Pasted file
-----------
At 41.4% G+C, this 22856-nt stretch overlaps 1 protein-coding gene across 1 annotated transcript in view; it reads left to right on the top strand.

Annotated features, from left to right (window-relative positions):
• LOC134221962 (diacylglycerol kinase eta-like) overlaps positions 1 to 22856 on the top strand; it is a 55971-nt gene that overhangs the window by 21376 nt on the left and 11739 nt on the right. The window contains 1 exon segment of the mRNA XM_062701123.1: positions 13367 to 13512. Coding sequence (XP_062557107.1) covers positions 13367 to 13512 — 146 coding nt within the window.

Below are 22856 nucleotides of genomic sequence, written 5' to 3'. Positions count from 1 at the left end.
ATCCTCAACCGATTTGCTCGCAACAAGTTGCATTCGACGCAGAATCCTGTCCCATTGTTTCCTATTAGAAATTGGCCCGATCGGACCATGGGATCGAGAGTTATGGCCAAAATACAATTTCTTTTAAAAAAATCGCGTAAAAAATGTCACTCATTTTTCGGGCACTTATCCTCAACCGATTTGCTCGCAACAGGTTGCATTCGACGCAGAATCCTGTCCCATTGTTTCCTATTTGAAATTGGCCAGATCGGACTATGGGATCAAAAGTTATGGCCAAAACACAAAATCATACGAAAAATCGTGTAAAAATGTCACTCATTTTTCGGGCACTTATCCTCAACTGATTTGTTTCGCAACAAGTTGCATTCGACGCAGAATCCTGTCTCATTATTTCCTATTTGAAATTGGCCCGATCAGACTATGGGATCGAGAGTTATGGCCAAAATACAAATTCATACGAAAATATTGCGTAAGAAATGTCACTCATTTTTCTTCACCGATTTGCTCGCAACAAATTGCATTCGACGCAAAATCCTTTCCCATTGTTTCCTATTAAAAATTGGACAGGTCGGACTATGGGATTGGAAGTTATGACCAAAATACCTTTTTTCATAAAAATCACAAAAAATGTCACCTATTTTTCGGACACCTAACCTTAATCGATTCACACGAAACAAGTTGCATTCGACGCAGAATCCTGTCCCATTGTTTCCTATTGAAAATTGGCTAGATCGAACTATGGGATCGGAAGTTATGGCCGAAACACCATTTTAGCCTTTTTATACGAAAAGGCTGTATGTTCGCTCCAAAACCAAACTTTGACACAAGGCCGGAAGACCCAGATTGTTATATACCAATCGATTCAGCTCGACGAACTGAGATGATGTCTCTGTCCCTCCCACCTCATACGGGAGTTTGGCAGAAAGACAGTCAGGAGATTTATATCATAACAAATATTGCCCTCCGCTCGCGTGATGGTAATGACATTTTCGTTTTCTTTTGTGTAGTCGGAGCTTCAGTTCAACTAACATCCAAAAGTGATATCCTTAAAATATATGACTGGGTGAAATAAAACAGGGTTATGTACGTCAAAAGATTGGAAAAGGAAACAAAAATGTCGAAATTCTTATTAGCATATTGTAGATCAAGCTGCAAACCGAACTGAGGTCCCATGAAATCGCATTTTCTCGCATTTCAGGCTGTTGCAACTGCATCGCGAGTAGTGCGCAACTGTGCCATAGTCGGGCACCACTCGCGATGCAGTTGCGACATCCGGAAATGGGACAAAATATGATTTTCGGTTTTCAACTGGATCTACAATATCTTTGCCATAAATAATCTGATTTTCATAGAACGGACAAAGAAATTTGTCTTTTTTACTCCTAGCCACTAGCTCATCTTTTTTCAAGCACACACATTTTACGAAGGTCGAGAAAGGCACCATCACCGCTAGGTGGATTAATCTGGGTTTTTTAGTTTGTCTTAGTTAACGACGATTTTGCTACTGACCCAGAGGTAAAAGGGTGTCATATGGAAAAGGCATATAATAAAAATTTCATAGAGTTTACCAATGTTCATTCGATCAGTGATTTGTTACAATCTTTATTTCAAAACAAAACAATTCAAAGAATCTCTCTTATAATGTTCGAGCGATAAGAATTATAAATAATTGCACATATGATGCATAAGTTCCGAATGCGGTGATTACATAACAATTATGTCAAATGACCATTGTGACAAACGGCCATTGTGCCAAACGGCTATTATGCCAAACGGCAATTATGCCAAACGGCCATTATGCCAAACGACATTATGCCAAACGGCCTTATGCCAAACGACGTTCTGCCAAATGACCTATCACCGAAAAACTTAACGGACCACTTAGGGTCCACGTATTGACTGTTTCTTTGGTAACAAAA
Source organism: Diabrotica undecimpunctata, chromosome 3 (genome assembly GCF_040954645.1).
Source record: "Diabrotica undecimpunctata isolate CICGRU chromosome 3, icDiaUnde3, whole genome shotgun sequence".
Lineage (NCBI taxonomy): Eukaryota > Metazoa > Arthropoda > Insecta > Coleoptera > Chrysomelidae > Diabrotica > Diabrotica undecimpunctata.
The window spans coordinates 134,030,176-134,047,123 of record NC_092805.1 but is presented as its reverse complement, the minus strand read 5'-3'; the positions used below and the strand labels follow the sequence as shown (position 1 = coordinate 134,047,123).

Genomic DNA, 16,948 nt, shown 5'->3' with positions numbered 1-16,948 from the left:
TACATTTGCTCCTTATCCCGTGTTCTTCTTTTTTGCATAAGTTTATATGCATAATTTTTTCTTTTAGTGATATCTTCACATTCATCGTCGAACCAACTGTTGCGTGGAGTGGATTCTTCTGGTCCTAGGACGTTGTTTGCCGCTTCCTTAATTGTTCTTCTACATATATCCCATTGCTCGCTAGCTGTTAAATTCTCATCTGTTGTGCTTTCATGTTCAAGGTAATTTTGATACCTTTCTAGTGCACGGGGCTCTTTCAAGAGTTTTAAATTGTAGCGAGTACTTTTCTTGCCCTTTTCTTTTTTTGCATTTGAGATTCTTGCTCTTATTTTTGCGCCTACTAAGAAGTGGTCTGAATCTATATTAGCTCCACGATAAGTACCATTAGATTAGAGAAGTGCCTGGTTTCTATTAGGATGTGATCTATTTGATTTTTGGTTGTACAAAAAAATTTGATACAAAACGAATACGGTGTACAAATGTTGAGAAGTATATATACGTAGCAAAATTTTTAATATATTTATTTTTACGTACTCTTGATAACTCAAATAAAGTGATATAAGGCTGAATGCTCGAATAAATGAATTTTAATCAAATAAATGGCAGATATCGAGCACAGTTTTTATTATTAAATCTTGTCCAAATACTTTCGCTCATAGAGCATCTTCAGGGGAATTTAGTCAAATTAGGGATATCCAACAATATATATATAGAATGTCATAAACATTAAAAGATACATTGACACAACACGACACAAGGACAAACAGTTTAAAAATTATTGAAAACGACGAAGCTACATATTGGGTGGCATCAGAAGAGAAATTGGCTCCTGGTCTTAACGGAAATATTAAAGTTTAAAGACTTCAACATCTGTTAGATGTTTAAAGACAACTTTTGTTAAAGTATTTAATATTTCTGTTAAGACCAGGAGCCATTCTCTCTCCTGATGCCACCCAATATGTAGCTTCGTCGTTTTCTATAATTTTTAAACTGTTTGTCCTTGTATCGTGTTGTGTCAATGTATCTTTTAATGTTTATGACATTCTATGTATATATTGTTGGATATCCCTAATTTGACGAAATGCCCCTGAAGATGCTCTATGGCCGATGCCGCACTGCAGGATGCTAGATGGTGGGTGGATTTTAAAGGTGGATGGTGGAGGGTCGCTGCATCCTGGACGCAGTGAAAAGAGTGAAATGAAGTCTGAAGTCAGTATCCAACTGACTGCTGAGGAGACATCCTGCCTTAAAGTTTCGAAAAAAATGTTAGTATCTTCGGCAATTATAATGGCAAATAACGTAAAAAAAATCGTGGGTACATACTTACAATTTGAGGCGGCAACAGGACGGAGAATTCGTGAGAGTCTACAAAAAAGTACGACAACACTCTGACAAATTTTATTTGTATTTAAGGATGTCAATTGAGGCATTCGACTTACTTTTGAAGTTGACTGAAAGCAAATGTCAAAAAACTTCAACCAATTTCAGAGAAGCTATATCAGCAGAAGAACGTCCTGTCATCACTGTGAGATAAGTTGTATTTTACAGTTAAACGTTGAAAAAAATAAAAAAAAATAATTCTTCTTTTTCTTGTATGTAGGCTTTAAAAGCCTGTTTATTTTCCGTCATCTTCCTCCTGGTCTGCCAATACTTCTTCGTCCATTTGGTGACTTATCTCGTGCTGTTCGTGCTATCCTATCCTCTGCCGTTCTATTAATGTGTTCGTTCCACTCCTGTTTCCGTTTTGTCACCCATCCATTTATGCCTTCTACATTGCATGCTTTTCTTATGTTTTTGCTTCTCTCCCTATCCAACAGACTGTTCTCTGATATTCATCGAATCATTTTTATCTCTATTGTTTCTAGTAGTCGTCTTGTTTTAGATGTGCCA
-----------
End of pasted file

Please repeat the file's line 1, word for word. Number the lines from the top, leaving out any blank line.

At 41.4% G+C, this 22856-nt stretch overlaps 1 protein-coding gene across 1 annotated transcript in view; it reads left to right on the top strand.